This, of course, doesn’t, and MUST NOT mean that you manipulate people to stay and work with you without a decent salary. BUT, you make sure to develop a culture where salary is not the decisive/divisive factor.
The Team as a Gearbox
Thanks to persistently declining birth rates in the Western world for decades, we’re experiencing a shortage of people to work with. (Please Note, I’m not using the term Workforce).
This got people thinking that, if we document the workflows, procedures, fallbacks, feedback loops and so on, and train individuals into being super-efficient into doing a single thing, a single task from that massive workflow, we’d be less dependent on individual team players.
When you take a complex mechanism like a gearbox and break down its operation to specific steps and deliverables, you can construct gear for every operation. Then, if one gear breaks, you swap out the bad part and keep the machine going.
I’ve seen companies taking this approach with Services too.
Take SEO Audits for example. If you document the process to a Step by Step manual for running websites through ahrefs, keywordspy, excel tables and so on, you can get any computer-literate person, and train them within a day or two to run the tools, look for patterns, and document them. Then in a bit more time, you can train them to extract meaning from those patterns, and then in a bit more training, propose business steps to mitigate or leverage whatever the data shows.
Website development workflows and checklists abound. It’s the drive of people to depersonalize work, and boil it down to mechanic steps that anyone can take, and get to the same place, more or less.
If you ever saw a production line, you’ve probably seen that each station has one or two people working.
The task each station does is so specific that it gets done within a minute or two. And then the production line moves one step forward.
Another wire to attach, another bolt to tighten, bell rings, you take one step back, and in comes the next item.
Attach wire, tighten a bolt, step back.
Step back. Step forward, attach the wire, tighten the bolt, step back, bell rings, new item lands on your station.
In these companies, there’s very little personal touch between people on the production floor, people in Quality Control, people in mid-management, and absolutely no connection between blue-collars and the C-suite. Appealing, right?
But if you’ve spent some time on Earth, studying our history, philosophy of work, psychology, sociology, etc… you can recognize the needs that societies had that created the playground for such companies.
We invented gearboxes out of necessity to move forward.
Forever and ever.
But these two ways of organizing work for standardized output, cults, and gearboxes, don’t have to be so opposite. Let’s move “beyond the either-or mentality” and find a solution. BTW, this Beyond the Either-Or, it’s part of my diploma work title. But that’s another story, for another blog post.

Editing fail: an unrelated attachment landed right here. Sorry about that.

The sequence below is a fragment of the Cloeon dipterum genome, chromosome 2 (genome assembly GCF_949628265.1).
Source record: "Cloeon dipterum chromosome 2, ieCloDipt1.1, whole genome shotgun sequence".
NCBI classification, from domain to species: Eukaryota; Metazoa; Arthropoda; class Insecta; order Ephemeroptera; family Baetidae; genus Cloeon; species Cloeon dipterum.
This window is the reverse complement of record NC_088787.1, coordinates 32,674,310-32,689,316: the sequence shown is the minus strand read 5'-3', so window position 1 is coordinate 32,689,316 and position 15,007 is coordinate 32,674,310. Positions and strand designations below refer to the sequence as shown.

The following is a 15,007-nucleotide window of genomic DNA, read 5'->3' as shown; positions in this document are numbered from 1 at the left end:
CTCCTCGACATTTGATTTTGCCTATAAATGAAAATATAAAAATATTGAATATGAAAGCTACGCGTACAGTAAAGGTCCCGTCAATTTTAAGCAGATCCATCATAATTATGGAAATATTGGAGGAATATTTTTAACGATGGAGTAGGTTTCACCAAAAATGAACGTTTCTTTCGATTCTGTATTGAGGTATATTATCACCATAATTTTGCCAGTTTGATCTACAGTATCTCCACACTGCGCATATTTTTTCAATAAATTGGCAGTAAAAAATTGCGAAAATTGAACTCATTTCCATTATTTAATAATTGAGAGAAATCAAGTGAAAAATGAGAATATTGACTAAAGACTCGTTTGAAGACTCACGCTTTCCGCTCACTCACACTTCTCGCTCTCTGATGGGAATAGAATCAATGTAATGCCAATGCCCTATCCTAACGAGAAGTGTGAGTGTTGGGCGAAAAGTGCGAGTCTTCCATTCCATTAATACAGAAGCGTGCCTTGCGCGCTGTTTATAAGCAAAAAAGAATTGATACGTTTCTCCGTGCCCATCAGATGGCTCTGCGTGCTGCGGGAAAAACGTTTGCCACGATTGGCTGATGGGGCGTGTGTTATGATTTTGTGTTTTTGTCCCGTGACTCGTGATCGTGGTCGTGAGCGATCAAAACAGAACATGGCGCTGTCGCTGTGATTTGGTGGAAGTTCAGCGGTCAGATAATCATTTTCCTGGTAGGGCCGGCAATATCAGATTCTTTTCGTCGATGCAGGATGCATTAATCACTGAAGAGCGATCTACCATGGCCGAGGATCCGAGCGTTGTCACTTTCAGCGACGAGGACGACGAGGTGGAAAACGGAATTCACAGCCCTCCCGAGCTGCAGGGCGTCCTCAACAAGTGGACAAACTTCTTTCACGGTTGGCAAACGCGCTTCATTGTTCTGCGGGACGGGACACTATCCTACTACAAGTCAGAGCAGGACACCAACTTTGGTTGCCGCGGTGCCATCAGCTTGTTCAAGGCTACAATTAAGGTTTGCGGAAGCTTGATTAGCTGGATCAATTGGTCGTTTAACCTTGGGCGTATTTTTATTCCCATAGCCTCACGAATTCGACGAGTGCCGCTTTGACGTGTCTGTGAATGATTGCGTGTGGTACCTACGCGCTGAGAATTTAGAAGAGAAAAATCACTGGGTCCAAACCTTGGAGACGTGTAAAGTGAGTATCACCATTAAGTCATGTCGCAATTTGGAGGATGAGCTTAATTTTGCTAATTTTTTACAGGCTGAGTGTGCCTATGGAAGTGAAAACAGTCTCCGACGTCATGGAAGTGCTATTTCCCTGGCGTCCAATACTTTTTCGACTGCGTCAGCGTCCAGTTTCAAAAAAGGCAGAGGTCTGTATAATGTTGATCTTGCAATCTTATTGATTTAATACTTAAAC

Let me offer a solution to the office brawl now.
How To: Team Cohesion For Spiritual Gearboxes
Here’s a challenge: How would a spiritual gearbox look like?
Seriously. Take a minute to think about it. Will be fun, promise.
Let me cut to the chase.
You want a team that knows what they do, how they do it, and most importantly, WHY they do it.
Ever heard of Simon Sinek’s Know Your Why book? There, he explains that a company needs its WHY. A team needs to know WHY they exist. One morning I had an inspiration of putting together what I call, The WebMaxFormance Reason For Productive Existence. It’s a document explaining that we work so we can help good business owners achieve business growth on a budget. AKA, Fortune 500 Marketing for Small to Mid-Sized Businesses. And it’s been our mantra for years.
Now, we’d get nowhere if we only passively believed this idea. We had to put on paper EVERYTHING that we do. We had to hone the workflows, find faults, optimize workflows, identify critical points, cover these points with specific quality control measures, work the findings back into the workflows and so on.
It’s been a long process. And it’s still on the workbench. We’re still documenting, fine-tuning, optimizing, verifying.
Then we have each person’s work described as workflows. Each team member’s workflow is integrated into playbooks for teams: WordPress web dev, Design, Branding, Copywriting, Paid Ads, etc. That way, we have a company Work Novel. Or, at least we’re trying to get there.
When we know who’s doing what, how they do it, and when each person knows WHY they’re doing things the way they’re asked to… there’s a clearer vision of the greater reality.
Now, granted, this is not the silver bullet to team cohesion. We all go through crises. We all get tempted by a higher paycheck. Or by an employee who’s had more experience and is willing to do the same work and then some, at a lower salary.
But team members aren’t gears. They’re people. We live together for 8 hours every day. Sometimes, things are serious and we have to dig in and deliver. Sometimes, thank God, things are relaxed, and there’s plenty of time to extend the 30-minute lunch break to an hour of eating, laughing, watching TV together, and just being ourselves.
Will it always work? NO. Cults fall apart. Gearboxes too. Stuff happens, man. Get over it. Move on.
Back to you. What do you think of this topic? Can you find yourself in a Cult or a Gearbox, or in a spiritual gearbox? Or, hopefully, you have another facet to add? Please share your thoughts in the comments below, and don’t forget to share this text on your social media profiles. If nothing else, at least folks can have fun imagining spiritual gearboxes 🙂